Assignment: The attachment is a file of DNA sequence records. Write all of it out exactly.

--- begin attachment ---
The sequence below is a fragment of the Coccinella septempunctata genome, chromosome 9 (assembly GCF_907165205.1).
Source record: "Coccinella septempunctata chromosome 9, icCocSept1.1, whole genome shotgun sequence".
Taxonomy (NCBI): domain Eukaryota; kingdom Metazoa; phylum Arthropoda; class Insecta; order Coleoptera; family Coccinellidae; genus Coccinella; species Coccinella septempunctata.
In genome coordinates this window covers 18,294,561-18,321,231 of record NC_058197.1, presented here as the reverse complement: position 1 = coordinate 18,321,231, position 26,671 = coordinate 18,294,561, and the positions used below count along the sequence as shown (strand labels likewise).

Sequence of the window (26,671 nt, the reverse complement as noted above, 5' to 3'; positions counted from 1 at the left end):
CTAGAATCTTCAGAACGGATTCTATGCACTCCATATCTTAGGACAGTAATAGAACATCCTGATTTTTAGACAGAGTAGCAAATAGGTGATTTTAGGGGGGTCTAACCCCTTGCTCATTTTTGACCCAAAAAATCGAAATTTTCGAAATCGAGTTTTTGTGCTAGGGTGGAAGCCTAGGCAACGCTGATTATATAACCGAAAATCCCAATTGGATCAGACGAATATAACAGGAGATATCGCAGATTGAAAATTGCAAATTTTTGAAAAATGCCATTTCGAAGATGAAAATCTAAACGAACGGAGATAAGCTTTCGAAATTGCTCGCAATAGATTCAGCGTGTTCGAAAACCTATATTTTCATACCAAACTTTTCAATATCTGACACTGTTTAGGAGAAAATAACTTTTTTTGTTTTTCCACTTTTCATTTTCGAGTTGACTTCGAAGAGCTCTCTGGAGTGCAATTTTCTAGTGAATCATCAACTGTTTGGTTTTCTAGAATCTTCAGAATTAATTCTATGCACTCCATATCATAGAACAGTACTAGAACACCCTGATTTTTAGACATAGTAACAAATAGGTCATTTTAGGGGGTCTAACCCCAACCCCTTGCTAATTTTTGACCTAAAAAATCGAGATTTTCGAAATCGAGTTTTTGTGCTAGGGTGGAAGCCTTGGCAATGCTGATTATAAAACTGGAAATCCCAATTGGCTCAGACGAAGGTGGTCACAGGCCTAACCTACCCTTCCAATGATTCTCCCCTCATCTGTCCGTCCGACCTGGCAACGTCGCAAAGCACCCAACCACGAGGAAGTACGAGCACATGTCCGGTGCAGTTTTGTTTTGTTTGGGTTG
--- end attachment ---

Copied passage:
The sequence below is a fragment of the Coccinella septempunctata genome, chromosome 9 (assembly GCF_907165205.1).
Source record: "Coccinella septempunctata chromosome 9, icCocSept1.1, whole genome shotgun sequence".
Taxonomy (NCBI): domain Eukaryota; kingdom Metazoa; phylum Arthropoda; class Insecta; order Coleoptera; family Coccinellidae; genus Coccinella; species Coccinella septempunctata.
In genome coordinates this window covers 18,294,561-18,321,231 of record NC_058197.1, presented here as the reverse complement: position 1 = coordinate 18,321,231, position 26,671 = coordinate 18,294,561, and the positions used below count along the sequence as shown (strand labels likewise).

Sequence of the window (26,671 nt, the reverse complement as noted above, 5' to 3'; positions counted from 1 at the left end):
CTAGAATCTTCAGAACGGATTCTATGCACTCCATATCTTAGGACAGTAATAGAACATCCTGATTTTTAGACAGAGTAGCAAATAGGTGATTTTAGGGGGGTCTAACCCCTTGCTCATTTTTGACCCAAAAAATCGAAATTTTCGAAATCGAGTTTTTGTGCTAGGGTGGAAGCCTAGGCAACGCTGATTATATAACCGAAAATCCCAATTGGATCAGACGAATATAACAGGAGATATCGCAGATTGAAAATTGCAAATTTTTGAAAAATGCCATTTCGAAGATGAAAATCTAAACGAACGGAGATAAGCTTTCGAAATTGCTCGCAATAGATTCAGCGTGTTCGAAAACCTATATTTTCATACCAAACTTTTCAATATCTGACACTGTTTAGGAGAAAATAACTTTTTTTGTTTTTCCACTTTTCATTTTCGAGTTGACTTCGAAGAGCTCTCTGGAGTGCAATTTTCTAGTGAATCATCAACTGTTTGGTTTTCTAGAATCTTCAGAATTAATTCTATGCACTCCATATCATAGAACAGTACTAGAACACCCTGATTTTTAGACATAGTAACAAATAGGTCATTTTAGGGGGTCTAACCCCAACCCCTTGCTAATTTTTGACCTAAAAAATCGAGATTTTCGAAATCGAGTTTTTGTGCTAGGGTGGAAGCCTTGGCAATGCTGATTATAAAACTGGAAATCCCAATTGGCTCAGACGAAGGTGGTCACAGGCCTAACCTACCCTTCCAATGATTCTCCCCTCATCTGTCCGTCCGACCTGGCAACGTCGCAAAGCACCCAACCACGAGGAAGTACGAGCACATGTCCGGTGCAGTTTTGTTTTGTTTGGGTTG